The clock synchronization algorithm operates by gathering estimates of the times of other node's clock to estimate an adjustment of the local clock. Every node knows beforehand at which time certain messages will be sent. Thus, the difference between the time a message is expected to be received by a node and the actual arrival time can be used to calculate a deviation between the sender's and the receiver's clock. In this way no special synchronization messages are needed. The measurement which is carried over two TDMA rounds is illustrated in FIG. 5. The time of two nodes or controllers is shown by bold lines in FIG. 5 which are designated “controller 1” and “controller 2”. As can be seen, the time of both controllers slightly differ by each other, shown in a time off-set and a time deviation increasing over the time.
  • [0063]
    In a first cycle, each of both nodes determines the time difference between its own time and the time of the other node based on a received message. The resulting difference also depends on the access pattern of each particular node. The same procedure is carried out in a consecutive cycle having the same access pattern. Due to the different clock frequencies, the time deviations detected by each of the nodes are further increased. This additional difference is used to evaluate frequency differences between both clocks and to adjust the clocks based on a calculated common time basis.
  • [0064]
    The results achievable by the clock correction procedures are shown in FIGS. 6 and 7. In FIG. 6, the different clock rates are adjusted in order to keep an off-set constant and to avoid an increasing clock off-set between nodes over the time. FIG. 7 illustrates another correction method, namely to correct a detected time off-set. Such an adjustment brings both clocks at the beginning of a cycle close together, but both clocks again show a larger difference at the end of both cycles.
  • [0065]
    An improved clock adjustment procedure is shown in FIG. 8. For each clock adjustment, the clock is corrected with respect to the clock rate and the clock off-set.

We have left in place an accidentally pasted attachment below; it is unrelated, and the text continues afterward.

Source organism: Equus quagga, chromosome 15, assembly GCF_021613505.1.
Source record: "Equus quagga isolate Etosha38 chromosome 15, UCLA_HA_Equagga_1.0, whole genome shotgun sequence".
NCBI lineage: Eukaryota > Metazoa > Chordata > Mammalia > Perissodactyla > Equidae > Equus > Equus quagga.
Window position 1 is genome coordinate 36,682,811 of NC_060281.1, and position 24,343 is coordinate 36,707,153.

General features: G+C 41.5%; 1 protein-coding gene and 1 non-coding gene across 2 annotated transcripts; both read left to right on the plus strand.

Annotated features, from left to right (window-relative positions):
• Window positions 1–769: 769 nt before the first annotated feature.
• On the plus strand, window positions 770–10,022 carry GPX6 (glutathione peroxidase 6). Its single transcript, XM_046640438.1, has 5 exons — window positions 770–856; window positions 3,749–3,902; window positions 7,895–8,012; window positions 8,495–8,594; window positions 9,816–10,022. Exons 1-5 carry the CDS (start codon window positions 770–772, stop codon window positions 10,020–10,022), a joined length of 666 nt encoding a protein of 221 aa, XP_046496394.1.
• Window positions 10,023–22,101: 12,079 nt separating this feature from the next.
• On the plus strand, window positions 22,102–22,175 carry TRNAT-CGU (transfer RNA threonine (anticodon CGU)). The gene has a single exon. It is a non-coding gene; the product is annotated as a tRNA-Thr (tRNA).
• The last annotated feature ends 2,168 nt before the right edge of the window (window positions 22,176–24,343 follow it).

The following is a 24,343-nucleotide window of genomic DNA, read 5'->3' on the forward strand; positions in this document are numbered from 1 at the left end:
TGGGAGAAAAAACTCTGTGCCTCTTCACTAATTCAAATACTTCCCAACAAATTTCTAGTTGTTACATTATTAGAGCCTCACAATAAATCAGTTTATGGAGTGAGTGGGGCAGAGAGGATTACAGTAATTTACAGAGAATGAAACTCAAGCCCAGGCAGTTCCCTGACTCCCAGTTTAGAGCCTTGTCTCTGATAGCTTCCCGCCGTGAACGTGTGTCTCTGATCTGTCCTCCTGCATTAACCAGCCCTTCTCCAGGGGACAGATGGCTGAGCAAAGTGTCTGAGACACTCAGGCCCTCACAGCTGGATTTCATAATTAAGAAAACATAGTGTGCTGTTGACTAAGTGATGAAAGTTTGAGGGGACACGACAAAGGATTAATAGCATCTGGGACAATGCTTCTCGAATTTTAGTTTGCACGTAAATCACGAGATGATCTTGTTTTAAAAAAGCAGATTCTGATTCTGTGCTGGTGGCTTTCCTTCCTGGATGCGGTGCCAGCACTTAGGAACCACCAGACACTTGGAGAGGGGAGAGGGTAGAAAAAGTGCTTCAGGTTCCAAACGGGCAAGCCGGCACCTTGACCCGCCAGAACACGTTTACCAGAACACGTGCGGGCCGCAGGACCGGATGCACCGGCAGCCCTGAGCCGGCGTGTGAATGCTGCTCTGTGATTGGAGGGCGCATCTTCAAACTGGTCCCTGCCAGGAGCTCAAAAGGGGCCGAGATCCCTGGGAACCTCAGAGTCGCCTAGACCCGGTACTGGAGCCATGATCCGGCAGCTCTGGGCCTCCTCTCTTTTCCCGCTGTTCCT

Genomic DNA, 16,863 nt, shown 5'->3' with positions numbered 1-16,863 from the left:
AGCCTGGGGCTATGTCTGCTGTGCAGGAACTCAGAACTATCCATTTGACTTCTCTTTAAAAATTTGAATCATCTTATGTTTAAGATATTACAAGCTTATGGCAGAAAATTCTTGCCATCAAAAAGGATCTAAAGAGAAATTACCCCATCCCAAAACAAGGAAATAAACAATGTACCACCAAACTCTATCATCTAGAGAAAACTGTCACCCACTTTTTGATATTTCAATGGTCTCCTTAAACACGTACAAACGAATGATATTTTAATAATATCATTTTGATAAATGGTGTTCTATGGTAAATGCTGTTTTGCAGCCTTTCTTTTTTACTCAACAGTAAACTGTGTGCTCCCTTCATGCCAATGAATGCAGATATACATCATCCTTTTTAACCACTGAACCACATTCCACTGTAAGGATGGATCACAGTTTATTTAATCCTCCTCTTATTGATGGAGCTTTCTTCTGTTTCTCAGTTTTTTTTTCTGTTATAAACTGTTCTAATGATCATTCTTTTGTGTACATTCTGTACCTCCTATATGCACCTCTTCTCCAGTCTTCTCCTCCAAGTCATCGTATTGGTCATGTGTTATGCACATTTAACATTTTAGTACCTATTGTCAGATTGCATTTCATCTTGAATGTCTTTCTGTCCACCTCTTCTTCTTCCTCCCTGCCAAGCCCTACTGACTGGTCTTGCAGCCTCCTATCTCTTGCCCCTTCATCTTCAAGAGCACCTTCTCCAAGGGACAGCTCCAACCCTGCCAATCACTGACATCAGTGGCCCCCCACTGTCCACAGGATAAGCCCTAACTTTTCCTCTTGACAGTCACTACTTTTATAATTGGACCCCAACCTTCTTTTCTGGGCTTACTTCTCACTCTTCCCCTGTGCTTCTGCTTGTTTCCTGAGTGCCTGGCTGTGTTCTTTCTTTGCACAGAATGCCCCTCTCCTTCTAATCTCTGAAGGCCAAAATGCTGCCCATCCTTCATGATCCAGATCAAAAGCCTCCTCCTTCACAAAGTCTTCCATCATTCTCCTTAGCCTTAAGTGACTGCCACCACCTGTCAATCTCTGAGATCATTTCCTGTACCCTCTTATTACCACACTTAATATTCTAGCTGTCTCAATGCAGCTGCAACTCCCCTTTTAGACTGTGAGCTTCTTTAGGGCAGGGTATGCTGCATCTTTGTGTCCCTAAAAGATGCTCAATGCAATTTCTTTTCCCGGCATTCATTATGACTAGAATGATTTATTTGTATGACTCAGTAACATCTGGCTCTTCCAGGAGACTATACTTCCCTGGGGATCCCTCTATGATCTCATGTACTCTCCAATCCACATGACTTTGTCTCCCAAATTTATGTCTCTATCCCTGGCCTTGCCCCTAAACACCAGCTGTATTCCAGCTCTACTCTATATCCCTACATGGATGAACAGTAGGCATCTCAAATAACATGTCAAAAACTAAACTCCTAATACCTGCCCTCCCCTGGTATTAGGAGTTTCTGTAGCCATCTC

• [0066]
    The time of the clocks “controller 1” and “controller 2” are indicated by dashed lines. The off-set corrected clocks are respectively indicated by dotted lines. The additionally clock rate corrected clocks are shown by bold lines. As a result, both clocks stay dose together and clock deviation do not increase over time.
  • [0067]
    The correction values are calculated from measured clock differences stored in a memory. As described in connection with FIG. 4 the nodes which are used for measuring time differences are marked by a special flag. For the calculation of a global time, each node applies the same algorithm. In a simple approach, each node calculates the mean difference in order to arrive at a correction value. Preferably, a more sophisticated calculation procedure is employed which is preferably a fault-tolerant average algorithm (FTA). This algorithm discards the largest and smallest value detected and calculates the average of the remaining two values having the largest difference in order to calculate a correction value.
  • [0068]
    The clock synchronization algorithm that is executed by each of the nodes individually performs for every two consecutive slots the step of determining the difference between expected and observed arrival times for the incoming message.
  • [0069]
    The detected differences are stored in a memory and after detection of corresponding difference values during the second cycle, correction values, namely a rate correction and an off-set correction are calculated.
  • [0070]
    As shown in FIG. 9, the clock synchronization algorithm comprises three distinct phases for every two consecutive cycles, namely a measurement phase, a calculation phase, and a correction phase.
  • [0071]
    The measurement phase splits up into two cycles, namely cycle 1 and cycle 2. For each cycle, the time values for all valid messages with a sync bit are measured and saved in a first memory portion assigned to the first cycle and in a second memory portion assigned to the second cycle. There is no correction applied after the end of the first cycle to the local clock.